“It is important to emphasize that most of the traits of a psychopath are not something people aspire to,” Schirmer said. “Traits such as irresponsibility, impulsivity, a parasitic lifestyle and criminal versatility are generally negative. So in any discussion of psychopathy, we should keep that in mind.
“These are people who in many cases commit repeated criminal acts: they lie, manipulate and take advantage of others, and they add very little positive to society.”
But aren’t there certain characteristics of anti-heroes that are, well, fascinating, that we find it hard to turn away from, drawn like a moth to a flame?
“In the cases of Gregory House and Gordon Gekko, both are charming men (if superficially so) who have very high self-esteem. They are able to get what they want by talking others into it, by overtly manipulating others, or by other devious means, and they don’t feel bad about it. They often have to do bad things to achieve their desired outcome. They are able to move on to the next thing without as much as a second thought. They have both achieved a great deal of success and do not hesitate to let others know about it.”
Schirmer finds House a particularly interesting case in that the character is a doctor.
“Normally, we view doctors as healers who are empathic,” Schirmer said. “However, in his case, he often appears to view the patient not as a person but as a problem to be solved. And he does not hesitate to manipulate his staff, colleagues and patients to solve that problem. He does not appear to have much in the way of emotions and is quite irresponsible and impulsive.”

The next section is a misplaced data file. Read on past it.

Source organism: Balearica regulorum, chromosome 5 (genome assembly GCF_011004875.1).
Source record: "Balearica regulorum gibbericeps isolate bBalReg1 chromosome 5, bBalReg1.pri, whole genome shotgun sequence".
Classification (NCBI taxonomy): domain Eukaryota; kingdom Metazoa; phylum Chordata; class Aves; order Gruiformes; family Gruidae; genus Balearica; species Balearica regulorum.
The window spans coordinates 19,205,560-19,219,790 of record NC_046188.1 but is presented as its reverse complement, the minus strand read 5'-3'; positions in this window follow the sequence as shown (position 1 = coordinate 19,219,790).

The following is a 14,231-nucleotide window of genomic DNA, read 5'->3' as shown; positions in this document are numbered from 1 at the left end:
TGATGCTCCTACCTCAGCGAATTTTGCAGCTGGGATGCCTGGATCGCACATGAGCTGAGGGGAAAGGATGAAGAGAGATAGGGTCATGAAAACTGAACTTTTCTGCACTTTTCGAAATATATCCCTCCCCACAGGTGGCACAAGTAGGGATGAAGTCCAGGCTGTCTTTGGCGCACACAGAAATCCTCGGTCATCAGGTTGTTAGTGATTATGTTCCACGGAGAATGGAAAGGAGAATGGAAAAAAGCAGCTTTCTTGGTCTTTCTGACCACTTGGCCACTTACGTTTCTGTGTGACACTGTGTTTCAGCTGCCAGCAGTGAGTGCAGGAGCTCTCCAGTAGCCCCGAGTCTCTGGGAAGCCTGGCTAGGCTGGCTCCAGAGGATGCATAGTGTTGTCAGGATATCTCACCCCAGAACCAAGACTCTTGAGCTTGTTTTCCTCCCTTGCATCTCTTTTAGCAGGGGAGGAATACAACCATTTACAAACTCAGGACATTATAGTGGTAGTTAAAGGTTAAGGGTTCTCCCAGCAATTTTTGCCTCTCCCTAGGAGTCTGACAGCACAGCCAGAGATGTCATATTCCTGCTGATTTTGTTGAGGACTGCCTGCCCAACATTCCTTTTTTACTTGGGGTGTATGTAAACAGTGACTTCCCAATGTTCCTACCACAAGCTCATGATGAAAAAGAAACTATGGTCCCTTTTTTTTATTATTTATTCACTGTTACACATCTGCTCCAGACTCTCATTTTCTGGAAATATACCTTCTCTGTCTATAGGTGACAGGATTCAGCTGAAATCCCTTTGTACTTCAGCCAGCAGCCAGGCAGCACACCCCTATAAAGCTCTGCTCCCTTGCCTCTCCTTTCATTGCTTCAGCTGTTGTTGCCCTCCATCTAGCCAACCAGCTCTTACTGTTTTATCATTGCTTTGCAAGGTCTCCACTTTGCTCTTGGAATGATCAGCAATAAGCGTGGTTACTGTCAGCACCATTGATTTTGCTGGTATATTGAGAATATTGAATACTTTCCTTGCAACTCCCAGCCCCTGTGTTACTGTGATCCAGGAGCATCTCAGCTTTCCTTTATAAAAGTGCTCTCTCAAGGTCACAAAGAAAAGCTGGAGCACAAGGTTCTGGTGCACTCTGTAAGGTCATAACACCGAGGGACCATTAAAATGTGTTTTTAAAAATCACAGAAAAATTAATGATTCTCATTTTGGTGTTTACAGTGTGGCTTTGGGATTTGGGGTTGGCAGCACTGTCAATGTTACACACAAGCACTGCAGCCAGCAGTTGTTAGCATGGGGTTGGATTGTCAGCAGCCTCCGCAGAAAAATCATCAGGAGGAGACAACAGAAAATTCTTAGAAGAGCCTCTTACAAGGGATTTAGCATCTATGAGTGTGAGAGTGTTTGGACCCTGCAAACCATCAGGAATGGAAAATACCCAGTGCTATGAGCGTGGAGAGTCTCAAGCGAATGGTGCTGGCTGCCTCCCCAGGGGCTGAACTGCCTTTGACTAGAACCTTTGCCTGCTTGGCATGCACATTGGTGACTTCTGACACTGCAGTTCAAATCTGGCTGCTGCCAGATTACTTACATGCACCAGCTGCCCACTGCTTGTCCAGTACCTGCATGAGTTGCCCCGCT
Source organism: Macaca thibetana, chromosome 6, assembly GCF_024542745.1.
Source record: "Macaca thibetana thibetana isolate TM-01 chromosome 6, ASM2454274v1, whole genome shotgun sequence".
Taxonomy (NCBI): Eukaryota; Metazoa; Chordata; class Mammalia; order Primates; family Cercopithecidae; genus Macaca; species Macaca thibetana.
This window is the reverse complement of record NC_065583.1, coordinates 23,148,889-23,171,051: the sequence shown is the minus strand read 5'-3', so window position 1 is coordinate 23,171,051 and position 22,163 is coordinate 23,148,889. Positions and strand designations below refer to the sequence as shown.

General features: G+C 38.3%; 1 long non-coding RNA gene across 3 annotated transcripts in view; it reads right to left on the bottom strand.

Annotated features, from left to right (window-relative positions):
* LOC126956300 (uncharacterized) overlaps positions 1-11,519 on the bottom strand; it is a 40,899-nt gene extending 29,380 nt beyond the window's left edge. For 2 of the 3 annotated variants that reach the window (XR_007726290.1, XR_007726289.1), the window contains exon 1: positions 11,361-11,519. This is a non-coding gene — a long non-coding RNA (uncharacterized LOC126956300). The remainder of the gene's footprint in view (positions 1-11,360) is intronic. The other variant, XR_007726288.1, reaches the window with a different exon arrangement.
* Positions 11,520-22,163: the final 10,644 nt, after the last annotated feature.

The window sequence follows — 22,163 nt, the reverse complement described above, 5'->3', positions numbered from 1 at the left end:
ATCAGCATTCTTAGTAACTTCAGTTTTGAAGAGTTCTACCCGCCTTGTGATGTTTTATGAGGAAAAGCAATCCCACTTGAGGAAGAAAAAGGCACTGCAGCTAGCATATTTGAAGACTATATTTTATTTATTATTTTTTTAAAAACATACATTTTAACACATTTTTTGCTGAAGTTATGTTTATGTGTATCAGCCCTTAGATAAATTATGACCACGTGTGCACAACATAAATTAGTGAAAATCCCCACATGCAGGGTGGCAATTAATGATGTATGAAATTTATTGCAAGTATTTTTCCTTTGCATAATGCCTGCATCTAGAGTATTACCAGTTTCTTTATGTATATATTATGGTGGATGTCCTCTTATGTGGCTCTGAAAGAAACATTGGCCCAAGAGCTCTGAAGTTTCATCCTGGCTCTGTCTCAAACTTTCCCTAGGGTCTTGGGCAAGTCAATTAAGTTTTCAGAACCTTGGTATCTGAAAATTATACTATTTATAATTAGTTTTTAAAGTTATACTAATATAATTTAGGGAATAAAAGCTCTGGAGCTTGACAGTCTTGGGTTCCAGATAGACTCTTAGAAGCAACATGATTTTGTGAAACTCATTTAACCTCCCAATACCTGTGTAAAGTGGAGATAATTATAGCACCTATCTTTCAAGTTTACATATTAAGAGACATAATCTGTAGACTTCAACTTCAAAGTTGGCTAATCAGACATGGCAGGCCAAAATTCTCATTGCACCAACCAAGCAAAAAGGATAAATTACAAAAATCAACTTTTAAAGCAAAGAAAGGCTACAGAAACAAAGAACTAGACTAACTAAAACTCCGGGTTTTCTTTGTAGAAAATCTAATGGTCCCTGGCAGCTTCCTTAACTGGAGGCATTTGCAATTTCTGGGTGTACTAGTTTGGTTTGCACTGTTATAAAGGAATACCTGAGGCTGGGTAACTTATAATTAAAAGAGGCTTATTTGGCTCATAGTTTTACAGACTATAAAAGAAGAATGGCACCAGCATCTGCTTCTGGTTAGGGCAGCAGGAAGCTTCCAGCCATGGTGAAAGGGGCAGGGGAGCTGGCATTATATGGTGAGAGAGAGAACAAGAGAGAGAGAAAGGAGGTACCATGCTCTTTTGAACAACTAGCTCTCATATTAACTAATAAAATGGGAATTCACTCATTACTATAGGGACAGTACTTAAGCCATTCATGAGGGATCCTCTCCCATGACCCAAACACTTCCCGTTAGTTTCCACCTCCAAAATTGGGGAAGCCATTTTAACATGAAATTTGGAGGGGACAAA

Why, then, do people aspire to some of these traits? Schirmer says the answer to this question is complex.
“I think these characters are appealing because they are so different from most people’s experiences,” he said. “Most people experience at least occasional struggles getting what they want out of the world, but these characters seem to have it easy. They make things happen and get things done, regardless of the means. Most people experience at least occasional self-doubt, but these characters do not. They seem to always be confident and forward-looking. And when most people have done something wrong, or have made a bad decision, they experience at least some remorse. These characters don’t.”
Schirmer observes that in popular culture, psychopaths are portrayed in one of two ways: either the cold-blooded killer (e.g. Hannibal Lecter) or the high-powered, high-status professional (e.g. Gregory House or Gordon Gekko). And you’ve got Sharon Stone’s character from “Basic Instinct” to bring women into the picture.
Getting Their Due
What about a sense of relief or satisfaction in seeing psychopaths get their comeuppance? Do we keep watching, waiting for this to occur? According to Schirmer, there is an element of relief in seeing the bad guy get nailed. But in most of the portrayals of psychopaths, that justice or comeuppance “is often a long time in waiting, or sometimes doesn’t come at all.”
Adding to our fascination with psychopaths is envy — a psychopath gets to act in the moment, a personality trait that could get the rest of us in a lot of trouble if taken to the same extreme.